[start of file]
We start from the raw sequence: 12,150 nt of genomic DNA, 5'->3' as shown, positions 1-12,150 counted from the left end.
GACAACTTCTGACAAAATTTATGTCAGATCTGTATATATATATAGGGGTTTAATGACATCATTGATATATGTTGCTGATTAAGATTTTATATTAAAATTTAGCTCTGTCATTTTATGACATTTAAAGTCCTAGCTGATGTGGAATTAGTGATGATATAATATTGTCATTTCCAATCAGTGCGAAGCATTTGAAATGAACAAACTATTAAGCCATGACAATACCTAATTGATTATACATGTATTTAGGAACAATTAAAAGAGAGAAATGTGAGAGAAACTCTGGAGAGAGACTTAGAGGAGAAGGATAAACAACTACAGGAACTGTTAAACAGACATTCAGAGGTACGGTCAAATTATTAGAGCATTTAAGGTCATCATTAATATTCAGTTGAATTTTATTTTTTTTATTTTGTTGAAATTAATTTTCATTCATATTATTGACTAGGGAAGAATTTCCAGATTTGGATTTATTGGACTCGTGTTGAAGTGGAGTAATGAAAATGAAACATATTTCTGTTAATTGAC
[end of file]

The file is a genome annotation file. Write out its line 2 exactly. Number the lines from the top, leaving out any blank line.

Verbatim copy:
GACAACTTCTGACAAAATTTATGTCAGATCTGTATATATATATAGGGGTTTAATGACATCATTGATATATGTTGCTGATTAAGATTTTATATTAAAATTTAGCTCTGTCATTTTATGACATTTAAAGTCCTAGCTGATGTGGAATTAGTGATGATATAATATTGTCATTTCCAATCAGTGCGAAGCATTTGAAATGAACAAACTATTAAGCCATGACAATACCTAATTGATTATACATGTATTTAGGAACAATTAAAAGAGAGAAATGTGAGAGAAACTCTGGAGAGAGACTTAGAGGAGAAGGATAAACAACTACAGGAACTGTTAAACAGACATTCAGAGGTACGGTCAAATTATTAGAGCATTTAAGGTCATCATTAATATTCAGTTGAATTTTATTTTTTTTATTTTGTTGAAATTAATTTTCATTCATATTATTGACTAGGGAAGAATTTCCAGATTTGGATTTATTGGACTCGTGTTGAAGTGGAGTAATGAAAATGAAACATATTTCTGTTAATTGAC